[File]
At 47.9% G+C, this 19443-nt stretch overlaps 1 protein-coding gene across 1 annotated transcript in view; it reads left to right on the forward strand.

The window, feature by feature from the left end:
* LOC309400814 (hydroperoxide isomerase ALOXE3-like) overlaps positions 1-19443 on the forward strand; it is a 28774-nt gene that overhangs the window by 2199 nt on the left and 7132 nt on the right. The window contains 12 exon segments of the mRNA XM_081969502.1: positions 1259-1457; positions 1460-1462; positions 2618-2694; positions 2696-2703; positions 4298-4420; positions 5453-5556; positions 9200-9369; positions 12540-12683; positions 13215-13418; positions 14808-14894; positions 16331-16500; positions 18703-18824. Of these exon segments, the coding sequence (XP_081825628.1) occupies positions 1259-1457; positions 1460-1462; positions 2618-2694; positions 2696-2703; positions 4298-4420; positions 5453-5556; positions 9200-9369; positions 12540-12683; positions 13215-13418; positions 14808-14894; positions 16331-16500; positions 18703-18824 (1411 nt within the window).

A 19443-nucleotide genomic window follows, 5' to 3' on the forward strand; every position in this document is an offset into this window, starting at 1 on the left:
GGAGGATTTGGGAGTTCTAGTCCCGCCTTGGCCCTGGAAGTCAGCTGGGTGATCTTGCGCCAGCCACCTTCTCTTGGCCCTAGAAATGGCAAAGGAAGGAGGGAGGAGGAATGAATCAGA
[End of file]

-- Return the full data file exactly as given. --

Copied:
At 47.9% G+C, this 19443-nt stretch overlaps 1 protein-coding gene across 1 annotated transcript in view; it reads left to right on the forward strand.

The window, feature by feature from the left end:
* LOC309400814 (hydroperoxide isomerase ALOXE3-like) overlaps positions 1-19443 on the forward strand; it is a 28774-nt gene that overhangs the window by 2199 nt on the left and 7132 nt on the right. The window contains 12 exon segments of the mRNA XM_081969502.1: positions 1259-1457; positions 1460-1462; positions 2618-2694; positions 2696-2703; positions 4298-4420; positions 5453-5556; positions 9200-9369; positions 12540-12683; positions 13215-13418; positions 14808-14894; positions 16331-16500; positions 18703-18824. Of these exon segments, the coding sequence (XP_081825628.1) occupies positions 1259-1457; positions 1460-1462; positions 2618-2694; positions 2696-2703; positions 4298-4420; positions 5453-5556; positions 9200-9369; positions 12540-12683; positions 13215-13418; positions 14808-14894; positions 16331-16500; positions 18703-18824 (1411 nt within the window).

A 19443-nucleotide genomic window follows, 5' to 3' on the forward strand; every position in this document is an offset into this window, starting at 1 on the left:
GGAGGATTTGGGAGTTCTAGTCCCGCCTTGGCCCTGGAAGTCAGCTGGGTGATCTTGCGCCAGCCACCTTCTCTTGGCCCTAGAAATGGCAAAGGAAGGAGGGAGGAGGAATGAATCAGA